A gene variant contributing to the cause of catatonic schizophrenia in a large pedigree was discovered by scientists of the Julius-Maximilians-University of Wuerzburg, Germany. The variant was detected when a group of psychiatrists, geneticists, and neuroscientists around Klaus-Peter Lesch and Jobst Meyer at the Department of Psychiatry and Psychotherapy investigated genes on human chromosome 22 to elucidate the genetic background of dominantly inherited catatonic schizophrenia, which is characterized by acute psychotic episodes with hallucinations, delusions, and disturbed body movements. The protein encoded by this gene, which has been designated WKL1, shares some features with ion channels. Ion channel proteins are located in the cell membrane and assist transportation of electric currents along neurons. Mutations in the potassium channel KCNA1, another ion channel which is remotely related to WKL1, cause episodic ataxia, a rare movement disorder lacking psychotic episodes.
In the mutated form of WKL1, a leucine amino acid residue is replaced by a methionine within one of seven transmembrane domains. The WKL1 gene transcript was found exclusively in the brain and not in peripheral tissues such as heart, muscle, or liver. Chromosome 22, where the gene is localized, has come into focus based on results of a previously conducted linkage analysis, which is a commonly used method to narrow down chromosomal disease loci.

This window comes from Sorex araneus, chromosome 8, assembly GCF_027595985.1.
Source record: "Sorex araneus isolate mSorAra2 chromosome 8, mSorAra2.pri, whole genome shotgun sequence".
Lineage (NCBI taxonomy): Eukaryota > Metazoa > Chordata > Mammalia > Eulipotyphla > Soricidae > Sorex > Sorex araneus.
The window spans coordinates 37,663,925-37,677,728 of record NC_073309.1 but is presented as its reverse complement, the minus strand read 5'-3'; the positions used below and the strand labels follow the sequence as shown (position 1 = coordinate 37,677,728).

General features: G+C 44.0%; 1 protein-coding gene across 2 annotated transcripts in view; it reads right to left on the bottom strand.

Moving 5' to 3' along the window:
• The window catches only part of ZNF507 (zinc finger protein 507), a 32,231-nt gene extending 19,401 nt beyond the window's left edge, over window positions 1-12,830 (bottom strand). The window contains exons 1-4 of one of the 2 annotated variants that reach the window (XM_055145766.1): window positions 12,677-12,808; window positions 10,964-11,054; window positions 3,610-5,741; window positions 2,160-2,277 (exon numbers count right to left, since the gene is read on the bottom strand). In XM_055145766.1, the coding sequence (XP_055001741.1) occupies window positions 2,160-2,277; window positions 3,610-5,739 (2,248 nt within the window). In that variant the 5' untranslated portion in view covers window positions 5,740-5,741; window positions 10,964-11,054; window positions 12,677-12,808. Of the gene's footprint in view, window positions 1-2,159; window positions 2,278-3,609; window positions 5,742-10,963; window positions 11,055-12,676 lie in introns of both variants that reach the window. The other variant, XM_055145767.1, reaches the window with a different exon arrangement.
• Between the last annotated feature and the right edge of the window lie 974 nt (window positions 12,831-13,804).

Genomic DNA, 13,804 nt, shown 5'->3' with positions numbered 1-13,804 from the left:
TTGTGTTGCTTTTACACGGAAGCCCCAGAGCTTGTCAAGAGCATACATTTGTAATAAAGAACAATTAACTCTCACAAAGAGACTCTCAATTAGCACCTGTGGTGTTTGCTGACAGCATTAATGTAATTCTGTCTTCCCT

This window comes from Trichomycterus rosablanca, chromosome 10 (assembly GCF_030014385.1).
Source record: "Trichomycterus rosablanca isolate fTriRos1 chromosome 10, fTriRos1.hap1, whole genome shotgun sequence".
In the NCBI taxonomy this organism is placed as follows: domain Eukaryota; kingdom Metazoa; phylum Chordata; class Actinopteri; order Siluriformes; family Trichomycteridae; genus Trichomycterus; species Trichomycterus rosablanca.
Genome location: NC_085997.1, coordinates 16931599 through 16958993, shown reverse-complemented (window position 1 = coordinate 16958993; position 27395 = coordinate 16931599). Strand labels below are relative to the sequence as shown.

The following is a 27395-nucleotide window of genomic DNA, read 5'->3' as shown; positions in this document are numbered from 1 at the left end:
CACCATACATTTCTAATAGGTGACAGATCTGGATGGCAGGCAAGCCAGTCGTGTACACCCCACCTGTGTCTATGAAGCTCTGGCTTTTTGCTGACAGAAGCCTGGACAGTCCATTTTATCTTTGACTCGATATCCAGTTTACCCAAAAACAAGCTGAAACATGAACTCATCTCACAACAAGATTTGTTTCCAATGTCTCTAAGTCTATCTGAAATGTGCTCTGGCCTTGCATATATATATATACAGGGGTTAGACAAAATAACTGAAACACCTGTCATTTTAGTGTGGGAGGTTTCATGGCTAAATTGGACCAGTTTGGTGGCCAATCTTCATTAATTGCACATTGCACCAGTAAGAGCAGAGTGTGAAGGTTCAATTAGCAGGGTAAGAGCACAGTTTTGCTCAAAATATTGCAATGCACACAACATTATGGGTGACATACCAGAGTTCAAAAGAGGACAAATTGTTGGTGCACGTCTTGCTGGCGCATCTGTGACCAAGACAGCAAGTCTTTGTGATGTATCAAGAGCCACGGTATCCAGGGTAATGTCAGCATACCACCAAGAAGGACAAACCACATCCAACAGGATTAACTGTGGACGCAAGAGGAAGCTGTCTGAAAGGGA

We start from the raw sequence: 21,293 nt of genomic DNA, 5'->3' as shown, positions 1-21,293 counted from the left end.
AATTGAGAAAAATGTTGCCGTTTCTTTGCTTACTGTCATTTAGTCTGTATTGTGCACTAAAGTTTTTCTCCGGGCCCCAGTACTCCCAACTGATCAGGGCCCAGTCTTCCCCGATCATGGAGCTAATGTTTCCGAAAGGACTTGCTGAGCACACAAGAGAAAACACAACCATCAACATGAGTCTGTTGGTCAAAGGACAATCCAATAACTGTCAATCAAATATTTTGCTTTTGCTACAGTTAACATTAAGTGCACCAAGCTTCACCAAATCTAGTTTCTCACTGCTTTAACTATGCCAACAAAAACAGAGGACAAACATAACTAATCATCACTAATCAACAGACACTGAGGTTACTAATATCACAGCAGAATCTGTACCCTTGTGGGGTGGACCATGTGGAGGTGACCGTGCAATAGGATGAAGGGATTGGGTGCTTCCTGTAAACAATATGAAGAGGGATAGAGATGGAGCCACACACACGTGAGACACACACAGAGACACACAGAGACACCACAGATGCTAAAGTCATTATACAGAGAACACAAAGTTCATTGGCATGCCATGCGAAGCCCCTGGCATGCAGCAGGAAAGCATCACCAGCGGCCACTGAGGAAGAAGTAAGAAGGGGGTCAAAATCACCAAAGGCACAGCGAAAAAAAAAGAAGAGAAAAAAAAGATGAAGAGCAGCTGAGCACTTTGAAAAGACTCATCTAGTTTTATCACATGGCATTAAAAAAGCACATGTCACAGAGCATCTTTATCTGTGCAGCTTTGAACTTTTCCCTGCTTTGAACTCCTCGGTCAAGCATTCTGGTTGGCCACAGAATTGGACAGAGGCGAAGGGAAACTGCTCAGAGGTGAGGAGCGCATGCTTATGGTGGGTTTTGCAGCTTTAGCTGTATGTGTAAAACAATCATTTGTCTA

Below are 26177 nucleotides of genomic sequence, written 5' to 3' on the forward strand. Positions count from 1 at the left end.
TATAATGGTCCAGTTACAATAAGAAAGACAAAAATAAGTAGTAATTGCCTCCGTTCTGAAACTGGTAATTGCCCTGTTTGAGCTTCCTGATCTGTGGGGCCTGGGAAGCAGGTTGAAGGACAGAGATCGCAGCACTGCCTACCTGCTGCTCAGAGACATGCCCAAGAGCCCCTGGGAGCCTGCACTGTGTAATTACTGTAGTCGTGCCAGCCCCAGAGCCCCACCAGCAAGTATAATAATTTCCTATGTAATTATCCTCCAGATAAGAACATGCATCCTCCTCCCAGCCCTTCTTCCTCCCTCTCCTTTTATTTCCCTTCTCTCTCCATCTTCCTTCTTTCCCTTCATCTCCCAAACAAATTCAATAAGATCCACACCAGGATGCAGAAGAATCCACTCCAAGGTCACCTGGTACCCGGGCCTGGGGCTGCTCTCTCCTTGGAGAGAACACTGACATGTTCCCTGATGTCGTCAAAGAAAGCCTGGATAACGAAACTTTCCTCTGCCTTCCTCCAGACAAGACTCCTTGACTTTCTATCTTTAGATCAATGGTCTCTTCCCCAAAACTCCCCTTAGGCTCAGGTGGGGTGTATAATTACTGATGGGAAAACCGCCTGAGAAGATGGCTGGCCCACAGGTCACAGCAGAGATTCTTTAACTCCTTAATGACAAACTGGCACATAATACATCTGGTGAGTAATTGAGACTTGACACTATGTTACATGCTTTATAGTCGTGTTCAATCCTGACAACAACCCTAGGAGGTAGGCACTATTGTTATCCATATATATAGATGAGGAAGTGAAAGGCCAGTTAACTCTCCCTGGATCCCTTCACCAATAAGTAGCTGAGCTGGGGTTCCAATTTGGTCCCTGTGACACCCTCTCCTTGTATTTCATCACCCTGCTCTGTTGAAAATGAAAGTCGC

The discovery of the WKL1 gene, which will be published in MOLECULAR PSYCHIATRY, may lead to a better understanding of the pathophysiological mechanisms underlying the development and long-term outcome of schizophrenia. Future studies need to clarify whether mutations in the WKL1 gene or similar genes may also cause schizophrenia or related disorders in other families and sporadic cases. The development of causal treatments of these devasting and cost-intensive disorders (about 1% of the population is affected by schizophrenia) may now be a
Contact: Ava Martin